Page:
Delaware Transit Corp. provides over 10.6 million rides per year, including about one million passenger trips through its DART paratransit service. The transit agency runs a shared-ride program with advanced reservation trips for people with disabilities, who are unable to use regular fixed-route public transportation.
The agency, which operates the largest self-managed paratransit fleet in the nation, took on a two-year pilot program testing five propane autogas paratransit buses in 2014. The agency chose to pilot two different types of vehicles, dedicated (only operating on propane) and dual-fuel (operating on gasoline or propane).
The program’s success led the transit agency to purchase a total of 165 propane autogas shuttles — over one-half of the entire DART paratransit fleet. Each of these vehicles is built on the Ford E-450 chassis with 6.8L V10 engine, and equipped with a ROUSH CleanTech-dedicated propane autogas fuel system. ROUSH CleanTech has deployed more than 18,000 fleet vehicles fueled by propane autogas, including about 1,200 in the transit industry.
This propane vehicle has completed Federal Transit Administration’s New Model Bus Testing Program (Altoona Testing) and is certified for sale in all 50 states by the California Air Resources Board and Environmental Protection Agency.
“Our first five propane-fueled buses collectively traveled 450,000 miles with no fuel system-related failures, and saved $15,000 in fuel costs alone,” said John T. Sisson, CEO of Delaware Transit Corp. “That, combined with the reduction in greenhouse gas emissions, made it an easy decision to expand the propane program with our new private fuel stations and expansion of the propane fleet.”
Kept in operation for five years, each DART paratransit bus travels between 35,000 and 40,000 miles annually. Every paratransit bus consumes about 7,275 gallons of propane autogas, annually, saving about 6,250 gallons of gasoline. More than 90% of the U.S. propane autogas supply is produced domestically, with an additional 7% from Canada.
The propane autogas paratransit buses are each emitting 91,000 fewer pounds of carbon-dioxide emissions over its lifetime, compared to the agency’s gasoline models — or 15 million pounds for the entire propane fleet. Propane autogas is a low-carbon fuel that reduces greenhouse gases by up to 25%, with 60% less carbon monoxide and fewer particulate emissions, compared with gasoline.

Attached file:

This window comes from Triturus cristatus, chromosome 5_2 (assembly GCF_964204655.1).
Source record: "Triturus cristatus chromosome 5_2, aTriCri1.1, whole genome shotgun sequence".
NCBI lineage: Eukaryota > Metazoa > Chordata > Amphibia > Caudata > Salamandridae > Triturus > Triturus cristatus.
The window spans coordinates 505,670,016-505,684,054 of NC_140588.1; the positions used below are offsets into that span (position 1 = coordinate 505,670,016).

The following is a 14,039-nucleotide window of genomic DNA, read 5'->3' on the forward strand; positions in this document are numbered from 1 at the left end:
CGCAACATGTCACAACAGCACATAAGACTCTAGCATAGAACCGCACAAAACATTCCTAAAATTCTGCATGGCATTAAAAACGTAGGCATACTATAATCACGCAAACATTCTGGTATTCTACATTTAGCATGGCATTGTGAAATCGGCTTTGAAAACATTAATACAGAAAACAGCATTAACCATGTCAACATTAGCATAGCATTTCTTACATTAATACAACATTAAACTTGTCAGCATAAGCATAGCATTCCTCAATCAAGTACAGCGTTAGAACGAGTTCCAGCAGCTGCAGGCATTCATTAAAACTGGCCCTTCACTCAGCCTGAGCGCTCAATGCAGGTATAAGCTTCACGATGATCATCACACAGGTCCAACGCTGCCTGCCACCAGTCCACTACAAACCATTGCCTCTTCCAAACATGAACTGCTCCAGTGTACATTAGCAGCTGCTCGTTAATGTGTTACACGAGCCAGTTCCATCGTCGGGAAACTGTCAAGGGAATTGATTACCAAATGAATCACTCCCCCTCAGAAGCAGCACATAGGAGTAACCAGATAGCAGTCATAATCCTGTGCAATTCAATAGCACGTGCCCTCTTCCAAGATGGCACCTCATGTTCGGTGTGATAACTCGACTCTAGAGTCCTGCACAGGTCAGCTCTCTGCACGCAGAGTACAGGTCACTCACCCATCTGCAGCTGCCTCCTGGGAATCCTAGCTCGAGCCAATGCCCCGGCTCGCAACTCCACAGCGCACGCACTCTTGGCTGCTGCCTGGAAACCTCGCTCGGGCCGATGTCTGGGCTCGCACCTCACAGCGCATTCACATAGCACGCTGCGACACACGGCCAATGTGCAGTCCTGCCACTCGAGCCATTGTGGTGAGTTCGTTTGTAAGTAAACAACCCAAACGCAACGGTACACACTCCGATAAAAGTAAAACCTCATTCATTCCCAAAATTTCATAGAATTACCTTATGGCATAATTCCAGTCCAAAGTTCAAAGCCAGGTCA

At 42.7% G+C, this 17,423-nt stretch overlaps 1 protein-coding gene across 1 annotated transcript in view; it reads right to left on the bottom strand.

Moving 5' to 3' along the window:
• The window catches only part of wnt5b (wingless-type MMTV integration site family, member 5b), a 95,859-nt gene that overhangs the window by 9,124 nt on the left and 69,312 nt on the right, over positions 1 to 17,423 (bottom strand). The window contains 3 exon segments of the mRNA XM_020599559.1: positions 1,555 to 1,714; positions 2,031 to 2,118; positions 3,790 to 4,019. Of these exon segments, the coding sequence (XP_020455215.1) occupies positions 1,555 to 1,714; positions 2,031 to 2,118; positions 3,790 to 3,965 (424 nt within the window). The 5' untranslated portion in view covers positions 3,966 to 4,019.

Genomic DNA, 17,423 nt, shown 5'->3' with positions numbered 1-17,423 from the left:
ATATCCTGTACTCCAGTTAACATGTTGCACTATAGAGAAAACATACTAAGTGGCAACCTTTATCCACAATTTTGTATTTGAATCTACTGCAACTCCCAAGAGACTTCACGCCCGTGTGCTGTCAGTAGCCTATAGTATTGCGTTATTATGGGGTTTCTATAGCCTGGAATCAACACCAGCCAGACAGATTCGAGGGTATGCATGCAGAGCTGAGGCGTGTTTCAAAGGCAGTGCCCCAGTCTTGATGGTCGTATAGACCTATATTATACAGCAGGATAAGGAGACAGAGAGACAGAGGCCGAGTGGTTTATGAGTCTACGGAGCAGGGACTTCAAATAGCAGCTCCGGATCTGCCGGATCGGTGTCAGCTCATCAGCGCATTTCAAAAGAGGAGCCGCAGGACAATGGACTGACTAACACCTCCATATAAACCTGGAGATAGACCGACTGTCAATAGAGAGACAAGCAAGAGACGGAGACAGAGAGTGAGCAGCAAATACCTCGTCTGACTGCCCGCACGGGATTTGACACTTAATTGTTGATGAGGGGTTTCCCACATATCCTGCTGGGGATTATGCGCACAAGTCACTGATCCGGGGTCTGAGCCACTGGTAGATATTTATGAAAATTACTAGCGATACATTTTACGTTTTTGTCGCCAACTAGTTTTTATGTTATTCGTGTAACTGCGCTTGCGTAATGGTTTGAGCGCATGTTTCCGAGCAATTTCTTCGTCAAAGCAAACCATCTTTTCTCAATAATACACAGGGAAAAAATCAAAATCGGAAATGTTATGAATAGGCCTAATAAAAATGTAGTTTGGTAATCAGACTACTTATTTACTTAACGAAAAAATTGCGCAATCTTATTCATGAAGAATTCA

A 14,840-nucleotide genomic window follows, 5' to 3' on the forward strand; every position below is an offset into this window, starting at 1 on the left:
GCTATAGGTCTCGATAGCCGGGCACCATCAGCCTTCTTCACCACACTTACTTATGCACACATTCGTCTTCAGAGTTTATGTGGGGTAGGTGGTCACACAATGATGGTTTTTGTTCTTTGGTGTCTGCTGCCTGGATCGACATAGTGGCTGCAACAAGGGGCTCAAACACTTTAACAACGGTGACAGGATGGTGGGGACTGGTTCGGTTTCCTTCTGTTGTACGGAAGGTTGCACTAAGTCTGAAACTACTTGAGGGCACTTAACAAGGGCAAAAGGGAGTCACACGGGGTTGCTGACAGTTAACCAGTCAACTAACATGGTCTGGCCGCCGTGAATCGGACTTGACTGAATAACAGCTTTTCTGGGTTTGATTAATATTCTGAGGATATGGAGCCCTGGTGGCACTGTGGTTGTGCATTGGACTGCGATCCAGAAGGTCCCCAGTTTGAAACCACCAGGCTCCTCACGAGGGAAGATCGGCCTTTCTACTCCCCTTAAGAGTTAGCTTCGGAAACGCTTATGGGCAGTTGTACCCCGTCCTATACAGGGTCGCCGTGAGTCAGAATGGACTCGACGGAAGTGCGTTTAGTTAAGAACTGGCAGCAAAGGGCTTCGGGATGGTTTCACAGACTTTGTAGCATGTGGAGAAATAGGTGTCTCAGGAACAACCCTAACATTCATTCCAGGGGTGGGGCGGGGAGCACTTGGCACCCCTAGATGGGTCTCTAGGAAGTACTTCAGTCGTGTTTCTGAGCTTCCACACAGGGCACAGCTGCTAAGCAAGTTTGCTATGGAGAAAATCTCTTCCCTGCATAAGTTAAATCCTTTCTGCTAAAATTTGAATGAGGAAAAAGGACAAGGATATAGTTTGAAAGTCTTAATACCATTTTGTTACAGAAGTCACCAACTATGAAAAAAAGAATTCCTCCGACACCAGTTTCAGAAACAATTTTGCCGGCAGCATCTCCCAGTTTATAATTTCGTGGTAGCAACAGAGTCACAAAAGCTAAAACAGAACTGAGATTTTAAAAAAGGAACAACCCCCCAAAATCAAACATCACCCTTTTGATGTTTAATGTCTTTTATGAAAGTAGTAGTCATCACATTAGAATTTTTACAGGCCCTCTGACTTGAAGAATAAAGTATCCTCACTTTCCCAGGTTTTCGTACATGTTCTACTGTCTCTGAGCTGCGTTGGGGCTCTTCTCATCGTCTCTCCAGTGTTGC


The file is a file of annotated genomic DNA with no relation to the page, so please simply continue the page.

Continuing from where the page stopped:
To track costs, the transit agency runs a weekly report based on the number of vehicles in service, their total mileage, and gallons of propane autogas used. Based on the current price of propane autogas and gasoline, the agency then calculates its weekly savings.
In March 2018, savings averaged $76 per bus per week. The Delaware Transit Corp. is saving about $11,000 per week by operating a propane autogas paratransit bus fleet, equaling more than $500,000 annually in fuel expenses alone. The agency has calculated a 36% cost-per-mile fuel savings, with 19 cents for its propane shuttles, compared with 30 cents for its gasoline shuttles. Historically, propane autogas costs 40% less than gasoline and up to 50% less than diesel.
DART also has experienced maintenance savings due to the fuel’s clean-burning properties. “We’ve seen a significant reduction in engine-related problems. Overall performance of the vehicles is greater, and we have experienced far fewer engine-related breakdowns,” said Richard Walters, DART’s fleet and contract operations director.
Essential to daily operations, the transit agency installed private fueling infrastructure. DART worked with Sharp Energy, a local propane provider, to install two low-cost refill stations at different, convenient locations. Propane autogas fueling infrastructure costs less than any other transportation energy source — conventional or alternative. Sharp Energy provides the propane for the DART paratransit buses, along with technical and maintenance support for the vehicles and fueling stations.
Best Practices in Action
According to Walters, the agency drivers have found the switch to propane to be an “easy one, and have commented that the only difference is propane autogas has better acceleration and more power than gasoline or diesel.”
DART tested both dual-fuel and dedicated propane autogas vehicles before making the decision to purchase only dedicated vehicles. “We found the dedicated system far superior to the dual-fuel system,” said Walters, who recommends that other transit agencies learn from their experience.
Delaware Transit Corp. is realizing the economic and environmental savings that comes with adopting propane autogas. And, the agency expects that momentum to continue as it plans to convert its entire paratransit fleet to propane autogas by 2020.
Todd Mouw is president of ROUSH CleanTech.